The minister was obliged to laugh, then.

"I wouldn't do that," he said. "From what I hear, Mr. Pratt is
worth several times fifteen hundred."

"I know it; but he's so dum mean that 'twould break his heart to
see even ten cents gettin' away from him. However, that ain't my
only plan. He and Laviny ain't got any mortgage on the marryin'
business. Other folks can do it as well as them. What do you
think of Hannah Poundberry?"

"What do I think of her? What do you mean?"

"Never mind what I mean. Just you keep that in your head, Mr.
Ellery. You remember that I asked you, as man to man, 'What do you
think of Hannah Poundberry?'--Yes, yes, Laviny, I'm a-comin'. They
want me to ask you to marry 'em," he added. "I s'pose you'll have
to. But say, Mr. Ellery, when you do, just tell Pratt that your
usual price for the job is ten dollars. That'll spile his
honeymoon for him, or I miss my guess."

He turned away and moved sulkily toward his beckoning sister and
her escort; but wheeled once more to add, in a mysterious whisper,
"Don't you forget now, Mr. Ellery. Remember that question I put to
you: 'What do you think of'--Yes, yes, La-viny, I hear you!--of
you know who?'"

That evening, at the parsonage, Keziah was clearing the table and
Captain Nat was helping her. A happy party of four had enjoyed the
meal, John and Mrs. Coffin acting as hosts and Grace and the
captain being the invited guests. Now the younger couple had gone
over to the church, the bell of which was ringing for evening

"Hurry up, Keziah," urged Nat. "If you and me don't get decks
cleared pretty soon we'll be late for meetin', and I'd hate to do
that, considerin' I'm such a brand-new disciple, as you might say.
What do we do next, shorten sail? Like this, hey?"

He pulled the cloth from the table, sending the crumbs flying in
all directions, and proceeded to fold it, after a fashion.

"There!" he exclaimed with satisfaction; "there she is, canvas
furled and under bare poles. Now we can clear out, can't we?
What's the matter?"

Keziah took the cloth from his hands and refolded it.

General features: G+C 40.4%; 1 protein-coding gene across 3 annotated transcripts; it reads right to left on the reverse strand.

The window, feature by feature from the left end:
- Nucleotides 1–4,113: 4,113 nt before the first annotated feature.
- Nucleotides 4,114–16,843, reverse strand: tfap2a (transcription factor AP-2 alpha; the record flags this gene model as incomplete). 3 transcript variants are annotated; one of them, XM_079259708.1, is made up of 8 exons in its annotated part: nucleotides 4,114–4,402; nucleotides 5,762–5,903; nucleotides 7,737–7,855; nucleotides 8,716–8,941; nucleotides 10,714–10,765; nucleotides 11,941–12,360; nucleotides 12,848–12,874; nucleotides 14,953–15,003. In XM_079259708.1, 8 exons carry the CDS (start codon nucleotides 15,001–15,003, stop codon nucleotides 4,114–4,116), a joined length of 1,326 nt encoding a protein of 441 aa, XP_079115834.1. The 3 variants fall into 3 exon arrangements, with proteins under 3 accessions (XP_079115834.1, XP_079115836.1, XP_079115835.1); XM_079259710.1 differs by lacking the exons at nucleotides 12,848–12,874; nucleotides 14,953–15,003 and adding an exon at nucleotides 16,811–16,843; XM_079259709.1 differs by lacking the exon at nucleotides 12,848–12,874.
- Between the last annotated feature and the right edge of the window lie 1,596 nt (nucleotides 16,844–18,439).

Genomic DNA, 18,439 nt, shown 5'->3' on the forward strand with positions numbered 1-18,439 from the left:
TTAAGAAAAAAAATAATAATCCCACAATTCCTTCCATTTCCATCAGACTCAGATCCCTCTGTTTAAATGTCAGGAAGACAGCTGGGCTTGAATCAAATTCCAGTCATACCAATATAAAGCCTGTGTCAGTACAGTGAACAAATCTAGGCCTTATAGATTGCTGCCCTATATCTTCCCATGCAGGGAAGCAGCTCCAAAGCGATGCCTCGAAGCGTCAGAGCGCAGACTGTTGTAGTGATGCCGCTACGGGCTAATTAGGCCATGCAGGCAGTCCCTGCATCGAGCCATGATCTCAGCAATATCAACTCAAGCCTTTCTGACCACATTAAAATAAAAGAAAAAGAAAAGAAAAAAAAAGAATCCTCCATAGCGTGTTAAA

"Nat Hammond," she said, laughing, "you may be a good sailor, but
you're an awful poor housekeeper. Look at the mess you've made of
that floor."

Nat looked at the scattered crumbs and shook his head.

"By the everlastin'!" he observed, "I did make dirty weather on
that tack, didn't I? Cal'late I ain't much of a housekeeper, same
as you say. Maybe that's why I was so dreadful anxious to get a
good one to cruise along with me. Well, I've got her. I'm

He walked to the back door of the kitchen, threw it open, and stood
looking out.

"Keziah," he said, "come here a minute."

She came from the dining room and stood at his side. He put an arm
about her.

"Look off there," he said, pointing with his free hand. See that?"

The sun was just setting and all the west was gorgeous with crimson
and purple and yellow. The bay was spangled with fire, the high
sand bluffs along the shore looked like broken golden ingots. The
fields and swamps and salt meadows, rich in their spring glory of
bud and new leaf, were tinged with the ruddy glow. The Trumet
roofs were bathed in it, the old packet, asleep at her moorings by
the breakwater, was silhouetted against the radiance. The church
bell had ceased to ring and there was not a sound, except the low
music of the distant surf.

"Look at it, Keziah," urged Captain Nat.

"I'm lookin', Nat," she answered. "It's beautiful."

"Ain't it? I love it, you know that, and I never thought I should
be anxious for the time to come when I must leave it. But I am. I
want to go."

They were to be married in another month. It would be a double
wedding, for Grace and the minister were to be married at the same
time. Then Nat and his wife were to go to New York, where a new
ship, just out of the builders' hands, was to be ready for him.
She was a fine one, this successor to the Sea Mist. She had been
building for more than a year and when Captain Hammond returned,
safe and sound, and with their money in his possession, the owners
decided at once that he should command the addition to their fleet.
She was to sail for Liverpool and Keziah was to be a passenger.

"I can't hardly wait to get to sea," went on Nat. "Think of it!
No more lonesome meals in the cabin, thinkin' about you and about
home. No, sir! you and home'll be right aboard with me. Think of
the fun we'll have in the foreign ports. London, and you and me
goin' sightseein' through it! And Havre and Gibraltar and
Marseilles and Genoa and--and--by and by, Calcutta and Hong Kong
and Singapore. I've seen 'em all, of course, but you haven't. I
tell you, Keziah, that time when I first saw a real hope of gettin'
you, that time after I'd learned from John that that big trouble of
yours was out of the way forever, on my way up to Boston in the
cars I made myself a promise--I swore that if you did say yes to me
I'd do my best to make the rest of your life as smooth and pleasant
as the past so far had been rough. I ain't rich enough to give you
what you deserve, nowhere near; but I'll work hard and do my best,
my girl--you see."

Keziah was looking out over the bay, her eyes brighter than the
sunset. Now she turned to look up into his face.

"Rich!" she repeated, with a little catch in her voice. "Rich!
there never was a woman in this world so rich as I am this minute.
Or so happy, either."

Book of the day:
Facebook Google Reddit StumbleUpon Twitter Pinterest